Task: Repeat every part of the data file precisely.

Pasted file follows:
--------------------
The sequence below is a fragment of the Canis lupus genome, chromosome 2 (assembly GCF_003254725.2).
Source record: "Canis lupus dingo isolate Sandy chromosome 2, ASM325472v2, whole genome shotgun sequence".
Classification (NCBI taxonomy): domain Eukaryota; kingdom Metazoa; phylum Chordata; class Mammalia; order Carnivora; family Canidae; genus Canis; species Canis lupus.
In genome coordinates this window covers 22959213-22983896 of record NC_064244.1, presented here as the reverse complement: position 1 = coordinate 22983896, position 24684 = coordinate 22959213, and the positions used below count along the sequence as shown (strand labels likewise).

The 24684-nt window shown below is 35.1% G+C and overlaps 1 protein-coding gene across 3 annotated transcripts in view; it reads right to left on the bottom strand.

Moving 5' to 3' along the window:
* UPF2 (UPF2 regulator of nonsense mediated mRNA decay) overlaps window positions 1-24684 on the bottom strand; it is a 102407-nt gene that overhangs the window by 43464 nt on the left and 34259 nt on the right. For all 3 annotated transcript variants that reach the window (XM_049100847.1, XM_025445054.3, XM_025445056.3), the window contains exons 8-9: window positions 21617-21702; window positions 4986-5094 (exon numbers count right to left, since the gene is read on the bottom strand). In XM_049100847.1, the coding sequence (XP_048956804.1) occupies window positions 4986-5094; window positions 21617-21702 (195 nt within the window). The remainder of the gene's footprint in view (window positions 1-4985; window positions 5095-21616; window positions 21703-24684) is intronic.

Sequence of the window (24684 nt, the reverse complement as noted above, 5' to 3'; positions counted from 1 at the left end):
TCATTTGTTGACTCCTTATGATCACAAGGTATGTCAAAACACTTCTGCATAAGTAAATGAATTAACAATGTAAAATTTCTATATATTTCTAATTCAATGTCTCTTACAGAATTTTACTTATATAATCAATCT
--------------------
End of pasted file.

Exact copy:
The sequence below is a fragment of the Canis lupus genome, chromosome 2 (assembly GCF_003254725.2).
Source record: "Canis lupus dingo isolate Sandy chromosome 2, ASM325472v2, whole genome shotgun sequence".
Classification (NCBI taxonomy): domain Eukaryota; kingdom Metazoa; phylum Chordata; class Mammalia; order Carnivora; family Canidae; genus Canis; species Canis lupus.
In genome coordinates this window covers 22959213-22983896 of record NC_064244.1, presented here as the reverse complement: position 1 = coordinate 22983896, position 24684 = coordinate 22959213, and the positions used below count along the sequence as shown (strand labels likewise).

The 24684-nt window shown below is 35.1% G+C and overlaps 1 protein-coding gene across 3 annotated transcripts in view; it reads right to left on the bottom strand.

Moving 5' to 3' along the window:
* UPF2 (UPF2 regulator of nonsense mediated mRNA decay) overlaps window positions 1-24684 on the bottom strand; it is a 102407-nt gene that overhangs the window by 43464 nt on the left and 34259 nt on the right. For all 3 annotated transcript variants that reach the window (XM_049100847.1, XM_025445054.3, XM_025445056.3), the window contains exons 8-9: window positions 21617-21702; window positions 4986-5094 (exon numbers count right to left, since the gene is read on the bottom strand). In XM_049100847.1, the coding sequence (XP_048956804.1) occupies window positions 4986-5094; window positions 21617-21702 (195 nt within the window). The remainder of the gene's footprint in view (window positions 1-4985; window positions 5095-21616; window positions 21703-24684) is intronic.

Sequence of the window (24684 nt, the reverse complement as noted above, 5' to 3'; positions counted from 1 at the left end):
TCATTTGTTGACTCCTTATGATCACAAGGTATGTCAAAACACTTCTGCATAAGTAAATGAATTAACAATGTAAAATTTCTATATATTTCTAATTCAATGTCTCTTACAGAATTTTACTTATATAATCAATCT